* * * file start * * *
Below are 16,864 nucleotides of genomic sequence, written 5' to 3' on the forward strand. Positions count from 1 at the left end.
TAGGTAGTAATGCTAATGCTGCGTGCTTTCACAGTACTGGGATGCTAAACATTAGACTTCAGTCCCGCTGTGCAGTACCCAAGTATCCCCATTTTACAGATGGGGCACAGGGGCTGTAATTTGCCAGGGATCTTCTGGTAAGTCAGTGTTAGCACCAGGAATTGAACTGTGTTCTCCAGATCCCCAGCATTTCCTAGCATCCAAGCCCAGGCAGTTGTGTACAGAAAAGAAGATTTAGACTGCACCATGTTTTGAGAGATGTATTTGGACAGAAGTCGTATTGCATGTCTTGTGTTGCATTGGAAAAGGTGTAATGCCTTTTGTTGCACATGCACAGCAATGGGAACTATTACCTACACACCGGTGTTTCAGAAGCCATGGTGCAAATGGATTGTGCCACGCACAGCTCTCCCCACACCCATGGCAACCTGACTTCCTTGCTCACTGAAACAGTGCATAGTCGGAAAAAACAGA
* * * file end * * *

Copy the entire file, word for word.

Below are 16,864 nucleotides of genomic sequence, written 5' to 3' on the forward strand. Positions count from 1 at the left end.
TAGGTAGTAATGCTAATGCTGCGTGCTTTCACAGTACTGGGATGCTAAACATTAGACTTCAGTCCCGCTGTGCAGTACCCAAGTATCCCCATTTTACAGATGGGGCACAGGGGCTGTAATTTGCCAGGGATCTTCTGGTAAGTCAGTGTTAGCACCAGGAATTGAACTGTGTTCTCCAGATCCCCAGCATTTCCTAGCATCCAAGCCCAGGCAGTTGTGTACAGAAAAGAAGATTTAGACTGCACCATGTTTTGAGAGATGTATTTGGACAGAAGTCGTATTGCATGTCTTGTGTTGCATTGGAAAAGGTGTAATGCCTTTTGTTGCACATGCACAGCAATGGGAACTATTACCTACACACCGGTGTTTCAGAAGCCATGGTGCAAATGGATTGTGCCACGCACAGCTCTCCCCACACCCATGGCAACCTGACTTCCTTGCTCACTGAAACAGTGCATAGTCGGAAAAAACAGA